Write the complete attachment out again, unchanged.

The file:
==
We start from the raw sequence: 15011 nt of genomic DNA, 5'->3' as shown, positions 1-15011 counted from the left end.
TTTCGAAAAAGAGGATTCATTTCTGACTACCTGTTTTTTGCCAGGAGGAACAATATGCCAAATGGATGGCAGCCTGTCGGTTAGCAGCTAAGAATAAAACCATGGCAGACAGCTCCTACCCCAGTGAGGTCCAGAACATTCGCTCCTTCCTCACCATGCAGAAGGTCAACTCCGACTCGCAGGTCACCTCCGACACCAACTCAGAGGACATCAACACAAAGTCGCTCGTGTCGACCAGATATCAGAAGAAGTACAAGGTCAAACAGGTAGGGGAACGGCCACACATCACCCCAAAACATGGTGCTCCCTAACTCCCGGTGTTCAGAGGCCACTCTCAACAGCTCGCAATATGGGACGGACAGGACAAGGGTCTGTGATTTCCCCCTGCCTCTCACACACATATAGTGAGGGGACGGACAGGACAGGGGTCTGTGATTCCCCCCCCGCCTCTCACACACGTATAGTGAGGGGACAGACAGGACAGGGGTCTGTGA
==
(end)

We start from the raw sequence: 15011 nt of genomic DNA, 5'->3' as shown, positions 1-15011 counted from the left end.
TTTCGAAAAAGAGGATTCATTTCTGACTACCTGTTTTTTGCCAGGAGGAACAATATGCCAAATGGATGGCAGCCTGTCGGTTAGCAGCTAAGAATAAAACCATGGCAGACAGCTCCTACCCCAGTGAGGTCCAGAACATTCGCTCCTTCCTCACCATGCAGAAGGTCAACTCCGACTCGCAGGTCACCTCCGACACCAACTCAGAGGACATCAACACAAAGTCGCTCGTGTCGACCAGATATCAGAAGAAGTACAAGGTCAAACAGGTAGGGGAACGGCCACACATCACCCCAAAACATGGTGCTCCCTAACTCCCGGTGTTCAGAGGCCACTCTCAACAGCTCGCAATATGGGACGGACAGGACAAGGGTCTGTGATTTCCCCCTGCCTCTCACACACATATAGTGAGGGGACGGACAGGACAGGGGTCTGTGATTCCCCCCCCGCCTCTCACACACGTATAGTGAGGGGACAGACAGGACAGGGGTCTGTGA